Banner graphic for Studies in the history of science, technology & culture
Your support enables us to further develop this unique collection of scholarly resources: Donate to!

Q U I C K   L I N K S

To learn more about the engraver of the 17th-century head-piece pictured to the left, see the IN BRIEF biography for Wenceslaus Hollar.

For Margaret Cavendish’s depiction of Elizabeth as a powerful warrior-queen and shrewd politician (“though she cloathed her self in a Sheeps skin, yet she had a Lions paw, and a Foxes head”), see the IN BRIEF biography of Queen Elizabeth I.
  Includes a rare portrait, suppressed by the Elizabethan state, of the Virgin Queen as a haggard old woman.

Three 17th-century transcripts of Elizabeth I’s 9 August 1588 speech rallying the English troops engaged in fighting the Spanish Armada are available as an original She-philosopher.​com e-publication. See the digital edition, Lib. Cat. No. ELIZ1588.
  To view a facsimile of a popular 17th-century print glorifying Elizabeth’s military speech act, click/tap here.

Also in the LIBRARY: She-philosopher.​com’s illustrated digital edition of Elizabeth’s published Declaration accepting the protectorate of the Netherlands (1585), setting forth the reasons which had induced her to give military aid to the afflicted and oppressed people of the Low Countries.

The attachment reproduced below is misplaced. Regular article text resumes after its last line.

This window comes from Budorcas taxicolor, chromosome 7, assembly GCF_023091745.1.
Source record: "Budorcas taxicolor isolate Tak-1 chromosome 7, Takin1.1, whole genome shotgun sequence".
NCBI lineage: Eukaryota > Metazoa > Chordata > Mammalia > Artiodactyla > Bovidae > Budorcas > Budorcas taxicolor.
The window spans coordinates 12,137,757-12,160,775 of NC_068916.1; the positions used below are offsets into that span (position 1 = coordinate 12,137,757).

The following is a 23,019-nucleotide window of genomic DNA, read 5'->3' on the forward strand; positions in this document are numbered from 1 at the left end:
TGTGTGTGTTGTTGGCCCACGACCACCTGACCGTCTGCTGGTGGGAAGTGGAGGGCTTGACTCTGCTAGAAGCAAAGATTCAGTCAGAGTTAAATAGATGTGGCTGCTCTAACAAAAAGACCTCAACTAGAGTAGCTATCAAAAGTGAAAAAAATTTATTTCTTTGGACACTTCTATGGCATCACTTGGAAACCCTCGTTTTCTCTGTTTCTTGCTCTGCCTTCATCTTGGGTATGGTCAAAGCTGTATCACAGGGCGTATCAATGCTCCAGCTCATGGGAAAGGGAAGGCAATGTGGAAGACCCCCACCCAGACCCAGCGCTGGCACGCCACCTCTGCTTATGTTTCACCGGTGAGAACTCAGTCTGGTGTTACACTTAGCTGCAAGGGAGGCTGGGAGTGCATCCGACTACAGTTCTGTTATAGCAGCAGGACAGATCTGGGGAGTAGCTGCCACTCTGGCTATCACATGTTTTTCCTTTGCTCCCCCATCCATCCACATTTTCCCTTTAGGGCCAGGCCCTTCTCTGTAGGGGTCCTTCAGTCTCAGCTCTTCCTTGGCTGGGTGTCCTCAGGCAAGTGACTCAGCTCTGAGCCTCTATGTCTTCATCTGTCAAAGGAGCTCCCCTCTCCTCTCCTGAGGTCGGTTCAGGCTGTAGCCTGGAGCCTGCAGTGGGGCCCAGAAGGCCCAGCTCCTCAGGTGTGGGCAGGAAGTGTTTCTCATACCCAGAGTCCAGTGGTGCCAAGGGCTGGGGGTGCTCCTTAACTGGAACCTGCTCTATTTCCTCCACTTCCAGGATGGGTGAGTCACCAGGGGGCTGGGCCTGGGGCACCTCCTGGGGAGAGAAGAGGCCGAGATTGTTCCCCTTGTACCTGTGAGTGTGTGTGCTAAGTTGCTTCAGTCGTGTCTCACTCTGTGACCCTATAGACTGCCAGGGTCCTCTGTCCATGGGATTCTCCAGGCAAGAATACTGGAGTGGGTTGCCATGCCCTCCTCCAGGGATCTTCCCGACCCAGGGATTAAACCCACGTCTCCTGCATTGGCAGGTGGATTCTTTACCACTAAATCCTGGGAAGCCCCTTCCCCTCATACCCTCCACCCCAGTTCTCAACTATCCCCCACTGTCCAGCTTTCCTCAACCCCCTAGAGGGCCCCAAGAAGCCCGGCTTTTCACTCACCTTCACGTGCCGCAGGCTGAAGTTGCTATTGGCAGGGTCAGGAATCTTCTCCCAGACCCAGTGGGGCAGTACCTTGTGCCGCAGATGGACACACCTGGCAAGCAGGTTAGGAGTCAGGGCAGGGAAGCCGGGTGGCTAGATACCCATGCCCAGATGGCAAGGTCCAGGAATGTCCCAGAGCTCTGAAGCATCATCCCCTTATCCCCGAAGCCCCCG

A precursor of the American Declaration of Independence (1776), Elizabeth’s Declaration of 1585 was a foundational document, influencing the political birth of the United States.


This forthcoming title (Library Cat. No. BALLAD1579) is not yet listed in She-philosopher.​com’s Library Catalog.

First Published:  March 2017
Revised (substantive):  9 May 2021

Under Construction

S O R R Y,  but this e-publication page — with a digital edition of three 16th-century documents detailing a curious footnote in the history of political assassination by gun: Thomas Appletree’s random shooting that threatened the Elizabethan court in 1579 — is still under construction.

printer's decorative block

^ 17th-century head-piece, showing six boys with farm tools, engraved by Wenceslaus Hollar (1607–1677).

We apologize for the inconvenience, and hope that you will return to check on its progress another time.

If you have specific questions relating to’s ongoing research projects, contact the website editor.

go to TOP of page